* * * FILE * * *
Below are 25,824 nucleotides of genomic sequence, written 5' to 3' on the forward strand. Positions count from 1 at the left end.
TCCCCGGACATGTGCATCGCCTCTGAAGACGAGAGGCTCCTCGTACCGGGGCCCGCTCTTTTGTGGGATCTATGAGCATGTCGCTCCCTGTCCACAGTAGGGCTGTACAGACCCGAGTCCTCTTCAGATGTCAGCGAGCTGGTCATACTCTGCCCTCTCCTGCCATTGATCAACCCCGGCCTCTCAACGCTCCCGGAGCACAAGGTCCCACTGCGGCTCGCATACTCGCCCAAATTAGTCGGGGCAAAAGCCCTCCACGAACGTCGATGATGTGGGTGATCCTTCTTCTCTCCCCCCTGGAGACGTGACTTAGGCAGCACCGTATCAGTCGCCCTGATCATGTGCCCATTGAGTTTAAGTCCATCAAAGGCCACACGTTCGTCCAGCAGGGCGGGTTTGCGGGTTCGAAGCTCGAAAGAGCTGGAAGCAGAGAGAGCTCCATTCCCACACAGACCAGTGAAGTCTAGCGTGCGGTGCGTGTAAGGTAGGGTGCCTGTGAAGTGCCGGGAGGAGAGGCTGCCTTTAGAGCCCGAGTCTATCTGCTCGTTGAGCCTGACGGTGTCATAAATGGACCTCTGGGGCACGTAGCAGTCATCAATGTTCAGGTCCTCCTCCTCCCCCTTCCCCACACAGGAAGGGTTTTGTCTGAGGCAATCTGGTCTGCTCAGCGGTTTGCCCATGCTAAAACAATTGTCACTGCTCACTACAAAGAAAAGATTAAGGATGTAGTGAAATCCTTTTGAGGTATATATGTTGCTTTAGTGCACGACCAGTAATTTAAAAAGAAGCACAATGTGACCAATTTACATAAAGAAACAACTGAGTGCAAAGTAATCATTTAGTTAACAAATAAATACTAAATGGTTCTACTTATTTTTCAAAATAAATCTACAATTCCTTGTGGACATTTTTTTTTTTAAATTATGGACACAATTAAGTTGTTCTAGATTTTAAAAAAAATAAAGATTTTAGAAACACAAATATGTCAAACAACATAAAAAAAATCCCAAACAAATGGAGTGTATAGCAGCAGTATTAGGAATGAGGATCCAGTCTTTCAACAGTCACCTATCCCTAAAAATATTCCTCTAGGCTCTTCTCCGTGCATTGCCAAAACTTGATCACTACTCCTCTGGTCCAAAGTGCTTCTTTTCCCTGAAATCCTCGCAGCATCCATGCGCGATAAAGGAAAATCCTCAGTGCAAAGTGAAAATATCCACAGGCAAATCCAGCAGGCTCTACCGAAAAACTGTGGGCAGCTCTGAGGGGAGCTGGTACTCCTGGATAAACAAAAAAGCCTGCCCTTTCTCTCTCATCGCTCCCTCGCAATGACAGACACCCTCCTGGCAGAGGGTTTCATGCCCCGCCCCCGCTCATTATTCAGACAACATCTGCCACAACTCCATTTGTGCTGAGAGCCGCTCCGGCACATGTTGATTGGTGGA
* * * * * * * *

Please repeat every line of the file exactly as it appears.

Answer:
Below are 25,824 nucleotides of genomic sequence, written 5' to 3' on the forward strand. Positions count from 1 at the left end.
TCCCCGGACATGTGCATCGCCTCTGAAGACGAGAGGCTCCTCGTACCGGGGCCCGCTCTTTTGTGGGATCTATGAGCATGTCGCTCCCTGTCCACAGTAGGGCTGTACAGACCCGAGTCCTCTTCAGATGTCAGCGAGCTGGTCATACTCTGCCCTCTCCTGCCATTGATCAACCCCGGCCTCTCAACGCTCCCGGAGCACAAGGTCCCACTGCGGCTCGCATACTCGCCCAAATTAGTCGGGGCAAAAGCCCTCCACGAACGTCGATGATGTGGGTGATCCTTCTTCTCTCCCCCCTGGAGACGTGACTTAGGCAGCACCGTATCAGTCGCCCTGATCATGTGCCCATTGAGTTTAAGTCCATCAAAGGCCACACGTTCGTCCAGCAGGGCGGGTTTGCGGGTTCGAAGCTCGAAAGAGCTGGAAGCAGAGAGAGCTCCATTCCCACACAGACCAGTGAAGTCTAGCGTGCGGTGCGTGTAAGGTAGGGTGCCTGTGAAGTGCCGGGAGGAGAGGCTGCCTTTAGAGCCCGAGTCTATCTGCTCGTTGAGCCTGACGGTGTCATAAATGGACCTCTGGGGCACGTAGCAGTCATCAATGTTCAGGTCCTCCTCCTCCCCCTTCCCCACACAGGAAGGGTTTTGTCTGAGGCAATCTGGTCTGCTCAGCGGTTTGCCCATGCTAAAACAATTGTCACTGCTCACTACAAAGAAAAGATTAAGGATGTAGTGAAATCCTTTTGAGGTATATATGTTGCTTTAGTGCACGACCAGTAATTTAAAAAGAAGCACAATGTGACCAATTTACATAAAGAAACAACTGAGTGCAAAGTAATCATTTAGTTAACAAATAAATACTAAATGGTTCTACTTATTTTTCAAAATAAATCTACAATTCCTTGTGGACATTTTTTTTTTTAAATTATGGACACAATTAAGTTGTTCTAGATTTTAAAAAAAATAAAGATTTTAGAAACACAAATATGTCAAACAACATAAAAAAAATCCCAAACAAATGGAGTGTATAGCAGCAGTATTAGGAATGAGGATCCAGTCTTTCAACAGTCACCTATCCCTAAAAATATTCCTCTAGGCTCTTCTCCGTGCATTGCCAAAACTTGATCACTACTCCTCTGGTCCAAAGTGCTTCTTTTCCCTGAAATCCTCGCAGCATCCATGCGCGATAAAGGAAAATCCTCAGTGCAAAGTGAAAATATCCACAGGCAAATCCAGCAGGCTCTACCGAAAAACTGTGGGCAGCTCTGAGGGGAGCTGGTACTCCTGGATAAACAAAAAAGCCTGCCCTTTCTCTCTCATCGCTCCCTCGCAATGACAGACACCCTCCTGGCAGAGGGTTTCATGCCCCGCCCCCGCTCATTATTCAGACAACATCTGCCACAACTCCATTTGTGCTGAGAGCCGCTCCGGCACATGTTGATTGGTGGA